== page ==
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This Institute is a recognised centre for the Indo-Australian college of critical care. This critical care course examination conducted in 2 parts-Primary and Fellowship, both by Australian and Indian faculty, the training period for which is 2 years.
The first batch started in 2004 January. One of our student (Dr. Meeta Mehta) has graced this Institute by standing first in the Primary Exam conducted in Dec 2004.
Article 1
As on Thursday April 8 2004 Mid Day, Mumbai
By Hemal Ashar
A hospital is a new learning centre for semi-urban docs

It is fitting that a cardiac medical facility shows such heart . Every month, the Shrimati S R Mehta Institute in Matunga opens its doors to docs from semi-urban areas around Maharashtra.

Learning Hub
A group of six doctors use the hospital as a centre to update their knowledge and avail of high-tech infrastructure to brush up their skills so that they can take the latest back with them and serve the patients there.
The learning experience lasts for one week, with a new set of doctors coming in every month. The visiting doctors treat everything from cardiac problems, which comprise 80 percent of their work at home, to treating strokes, tuberculosis, asthma, and a host of other medical problems back home due to a paucity of medical care.
Dr B Shinde from Mangaon district in Raigad looks on intently at the Mumbai institute as a patient's X-ray is brought out and discussed by delighted doctors who notice that the "lung has cleared up considerably."
Dr B Gokhale from Goregaon in Raigad district will take the knowledge he has gleaned back with him,while Dr M S Jakhate from Dhulia and Dr S Shah from Malegaon will be wiser when they reach home. Dr A U Deshmukh from Amravati and Dr R Mundhe from Aurangabad will rise even higher in the esteem of their people when they return.
"People in these smaller places revere doctors as gods. We are often 'recognised' on the road like stars are in bigger cities. We are seen as ideal citizens. We have to always be careful of how we portray ourselves so, it even becomes difficult for us to wear a pair of bermuda shorts and eat at a roadside 'chaat' stall," they laugh.
Brushing up
Says Dr J Parikh, director, cardiac cath lab and chief cardiologist of Shrimati S R Mehta Institute, who initiated this monthly exercise in November 2003.
"Doctors from smaller places are very skilled. However, they may not have access to high-tech facilities back home, so they have an opportunity to practice on a dummy over here. The thrust is on brushing up on knowledge, getting access to advanced technology, sharing ideas with the institute's medical staff and updating their knowledge, all which they can put into practice back home."
Thanks to the initiative, the Matunga institute sees a meeting of minds and stimulating intellectual exchange as visiting docs avail of the latest machines and technology in cardiac care. Another pleasing fallout of the visit is the fact that for a week, they can stroll in bermuda shorts down city streets as they are anonymous in Mumbai.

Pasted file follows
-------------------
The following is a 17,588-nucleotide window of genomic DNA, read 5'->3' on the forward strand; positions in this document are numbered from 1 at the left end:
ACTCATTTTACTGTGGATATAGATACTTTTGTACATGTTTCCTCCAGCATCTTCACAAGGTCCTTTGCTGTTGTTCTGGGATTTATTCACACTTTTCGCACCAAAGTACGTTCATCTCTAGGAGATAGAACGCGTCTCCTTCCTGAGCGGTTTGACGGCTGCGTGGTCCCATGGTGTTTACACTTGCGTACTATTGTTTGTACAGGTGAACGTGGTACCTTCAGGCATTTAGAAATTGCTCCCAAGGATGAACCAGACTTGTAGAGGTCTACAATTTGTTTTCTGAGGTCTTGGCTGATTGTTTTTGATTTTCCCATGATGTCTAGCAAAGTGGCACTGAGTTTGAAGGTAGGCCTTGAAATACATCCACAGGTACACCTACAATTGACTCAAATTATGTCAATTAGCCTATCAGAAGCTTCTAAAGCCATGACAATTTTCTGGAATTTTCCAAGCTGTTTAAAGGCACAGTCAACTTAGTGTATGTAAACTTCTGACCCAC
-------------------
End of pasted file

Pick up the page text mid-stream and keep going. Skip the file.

Article 2
As on Saturday July 3 2004 , Mumbai
By Rinky Kumar
Rural doctors to get updated for free
Medical practitioners from rural areas in Maharashtra can now update their knowledge on the latest developments in the field.
Srimati Sushilaben R. Mehta and Sir Kikabhai Premchand Cardiac Institute or S. K. Mehta Institute, located in a bylane off Gandhi market at Sion, is the only institute in Mumbai to conduct free monthly training sessions for doctors from the interior regions of the state.
Each batch consists of seven doctors from areas like Nanded, Satara, Aurangabad and Solapur. The doctors get hands-on training to handle emergencies, to read electrocardiograms better, to treat acute heart attacks and hypertension.
They are also trained to think of new modalities and to identify when patients should be sent to big hospitals for further treatment.
The cardiac institute bears the lodging and boarding expenses of the doctors who come for the training. Dr Govind Bhattad, a consulting physician who runs an intensive cardiac care unit in Nanded and is currently attending the training session said, "I became a doctor in the 90s. Before attending the session, I was unaware of the latest developments. As a result, I could not implement new techniques when treating my patients."
He said there are inadequate resources to learn about new medical developments in Nanded. He added, "There are only primary level facilities in Nanded. We do not have facilities even to conduct an angiography. If we apply our newly acquired knowledge, then there are chances of 80 per cent of the patients surviving, whereas earlier only 50 per cent patients survived.
He has planned to install new cheaper instruments in his clinic, which he learnt of from the course. It is mandatory for doctors in the United States to give an exam every year in order to review their licence and their knowledge about the latest developments in medicine.
But such kind of practice is non-existent in India. Dr Bhattad said, "This training not only enables us to evaluate our knowledge on medical innovations but also enhances it."
Dr Priti Araujo from Goa, a chief consultant at Apollo Hospital who is attending the training session said, "This is a practical way to learn about pacemakers and ventilators."
Dr Jagdish Parikh, an interventional cardiologist who conducts the training session, took the initiative to educate doctors only from those areas where continued medical education is not available.
He said, "Expertise on minor techniques will enable doctors to provide quality treatment to patients. Such kind of knowledge cannot be imparted to doctors in the course of a seminar or a public lecture. They need to absorb and practise what they have learnt."